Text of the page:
CANADA FX DEBT-C$ eases on weaker crude; investors brace for weak GDP data

(Updates with fresh details, comment and closing figures)
    * Canadian dollar at C$1.2693 or 78.78 U.S. cents
    * Bond prices mostly higher across the maturity curve

    By Solarina Ho
    TORONTO, March 30 (Reuters) - The Canadian dollar extended
losses against a rebounding  greenback on Monday, as oil prices
fell and as investors looked ahead to domestic data later this
    Investors are bracing for weak economic growth numbers in
January for Canada due on Tuesday as well as weak trade figures
for February due on Thursday. Markets will also be taking note
of U.S. employment data on Friday. 
    In a Financial Times interview published on Monday, Bank of
Canada governor Stephen Poloz said the first quarter of 2015
will look "atrocious" because of the oil shock, which saw prices
plunge more than 50 percent since last summer. Canada is a major
exporter of crude.
    "With Canada in particular, the market's just a little bit
more nervous with oil pricing as well," said Amo Sahota,
director at Klarity FX in San Francisco.
    "(But) the market is going to be more focused on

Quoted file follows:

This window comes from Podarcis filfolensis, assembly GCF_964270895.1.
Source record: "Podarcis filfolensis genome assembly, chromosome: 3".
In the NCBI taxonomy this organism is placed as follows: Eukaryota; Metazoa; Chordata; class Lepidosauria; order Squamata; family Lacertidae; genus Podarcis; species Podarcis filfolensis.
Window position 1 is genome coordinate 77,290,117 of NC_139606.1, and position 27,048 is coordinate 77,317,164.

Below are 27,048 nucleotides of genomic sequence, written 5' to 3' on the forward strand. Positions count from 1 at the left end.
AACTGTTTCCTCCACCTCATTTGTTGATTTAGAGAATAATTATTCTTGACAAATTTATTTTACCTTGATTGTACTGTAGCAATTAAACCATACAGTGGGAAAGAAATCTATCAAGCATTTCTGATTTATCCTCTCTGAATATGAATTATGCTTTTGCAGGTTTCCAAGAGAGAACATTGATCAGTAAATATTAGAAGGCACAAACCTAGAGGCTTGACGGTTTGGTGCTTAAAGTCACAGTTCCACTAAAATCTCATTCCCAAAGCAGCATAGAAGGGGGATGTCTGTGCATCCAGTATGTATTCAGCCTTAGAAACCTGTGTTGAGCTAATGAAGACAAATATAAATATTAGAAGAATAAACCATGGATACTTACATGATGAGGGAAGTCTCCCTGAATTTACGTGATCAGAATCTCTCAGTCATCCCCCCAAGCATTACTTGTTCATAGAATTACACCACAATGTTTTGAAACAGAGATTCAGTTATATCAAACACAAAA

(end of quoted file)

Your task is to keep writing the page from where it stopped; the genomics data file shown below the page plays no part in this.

data-dependent information, so the GDP will be important for
that. Poloz's comments have really set the tone already."
    The Canadian dollar finished the session at
C$1.2693 to the U.S. dollar, or 78.78 U.S. cents, weaker than
Friday's close of C$1.26, or 79.37 U.S. cents.
    The U.S. dollar gained against a basket of currencies on the
view that the Federal Reserve will hike U.S. interest rates this
year following comments late on Friday from Fed Chair Janet
Yellen. Sahota said the underlying trend of U.S. dollar strength
remained a constant presence.
    The price of crude slipped as six world powers discussed a
possible deal with Iran over its nuclear program. A deal could
bring an end to sanctions and see an increase in Iranian oil
exports that would add to an already well-supplied oil market.
    Earlier in the session, U.S. data showed consumer spending
rose negligibly in February, the latest sign that the U.S.
economy has been experiencing a soft first quarter. Meanwhile,
inflation edged higher, but was still below target.
    "We still expect it to be a bit on the soft side through the
first half of this year," said Mazen Issa, macro strategist at
TD Securities.
    "Once we get that break higher ... that will give the Fed
more confidence to begin lifting the policy rate."
    Canadian government bond prices were mostly higher across
the maturity curve, with the two-year up 2.5 Canadian
cents to yield 0.509 percent. The benchmark 10-year 
was flat, however, yielding 1.376 percent.

 (Editing by Meredith Mazzilli and Diane Craft)